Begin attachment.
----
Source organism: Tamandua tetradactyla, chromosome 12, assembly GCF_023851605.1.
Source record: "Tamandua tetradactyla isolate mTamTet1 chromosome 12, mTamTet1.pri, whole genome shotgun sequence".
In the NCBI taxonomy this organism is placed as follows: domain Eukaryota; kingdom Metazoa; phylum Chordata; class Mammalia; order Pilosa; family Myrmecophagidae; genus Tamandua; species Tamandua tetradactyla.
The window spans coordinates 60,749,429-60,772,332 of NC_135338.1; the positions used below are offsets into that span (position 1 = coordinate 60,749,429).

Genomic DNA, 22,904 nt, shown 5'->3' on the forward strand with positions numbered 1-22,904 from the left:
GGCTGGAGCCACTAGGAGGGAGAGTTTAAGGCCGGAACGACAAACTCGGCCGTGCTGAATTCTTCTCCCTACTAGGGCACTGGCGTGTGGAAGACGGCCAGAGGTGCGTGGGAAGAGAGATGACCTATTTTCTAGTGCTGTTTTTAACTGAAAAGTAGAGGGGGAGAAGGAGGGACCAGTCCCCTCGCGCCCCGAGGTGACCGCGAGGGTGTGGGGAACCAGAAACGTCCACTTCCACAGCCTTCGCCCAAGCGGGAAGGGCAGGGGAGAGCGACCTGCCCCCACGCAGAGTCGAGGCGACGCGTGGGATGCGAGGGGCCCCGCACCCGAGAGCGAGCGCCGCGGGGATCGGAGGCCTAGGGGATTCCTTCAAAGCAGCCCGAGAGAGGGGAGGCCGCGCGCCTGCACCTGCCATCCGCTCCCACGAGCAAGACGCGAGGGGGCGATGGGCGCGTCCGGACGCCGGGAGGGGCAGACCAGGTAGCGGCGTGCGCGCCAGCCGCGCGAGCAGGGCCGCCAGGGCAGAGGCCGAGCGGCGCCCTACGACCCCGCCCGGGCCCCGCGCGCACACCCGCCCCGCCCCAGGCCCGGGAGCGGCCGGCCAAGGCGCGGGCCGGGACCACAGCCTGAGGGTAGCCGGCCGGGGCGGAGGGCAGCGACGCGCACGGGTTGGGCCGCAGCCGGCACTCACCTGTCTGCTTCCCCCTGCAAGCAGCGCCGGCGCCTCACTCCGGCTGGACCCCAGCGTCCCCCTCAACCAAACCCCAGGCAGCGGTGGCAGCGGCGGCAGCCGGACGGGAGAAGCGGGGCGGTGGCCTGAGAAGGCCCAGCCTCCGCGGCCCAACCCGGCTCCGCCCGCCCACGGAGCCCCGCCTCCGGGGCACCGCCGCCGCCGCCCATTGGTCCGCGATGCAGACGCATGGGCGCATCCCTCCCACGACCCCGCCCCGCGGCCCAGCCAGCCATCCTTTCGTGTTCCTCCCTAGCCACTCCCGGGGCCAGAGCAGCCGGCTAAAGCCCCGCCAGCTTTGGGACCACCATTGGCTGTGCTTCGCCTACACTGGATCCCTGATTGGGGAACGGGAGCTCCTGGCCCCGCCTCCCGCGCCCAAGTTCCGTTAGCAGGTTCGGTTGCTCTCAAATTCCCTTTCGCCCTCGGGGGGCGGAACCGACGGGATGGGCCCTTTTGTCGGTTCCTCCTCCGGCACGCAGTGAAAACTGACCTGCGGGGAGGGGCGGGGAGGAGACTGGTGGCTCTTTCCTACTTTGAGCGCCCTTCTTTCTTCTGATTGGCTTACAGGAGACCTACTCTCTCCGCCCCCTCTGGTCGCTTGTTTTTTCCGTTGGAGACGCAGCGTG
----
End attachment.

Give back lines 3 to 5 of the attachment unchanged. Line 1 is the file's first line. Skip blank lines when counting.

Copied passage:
In the NCBI taxonomy this organism is placed as follows: domain Eukaryota; kingdom Metazoa; phylum Chordata; class Mammalia; order Pilosa; family Myrmecophagidae; genus Tamandua; species Tamandua tetradactyla.
The window spans coordinates 60,749,429-60,772,332 of NC_135338.1; the positions used below are offsets into that span (position 1 = coordinate 60,749,429).

Genomic DNA, 22,904 nt, shown 5'->3' on the forward strand with positions numbered 1-22,904 from the left: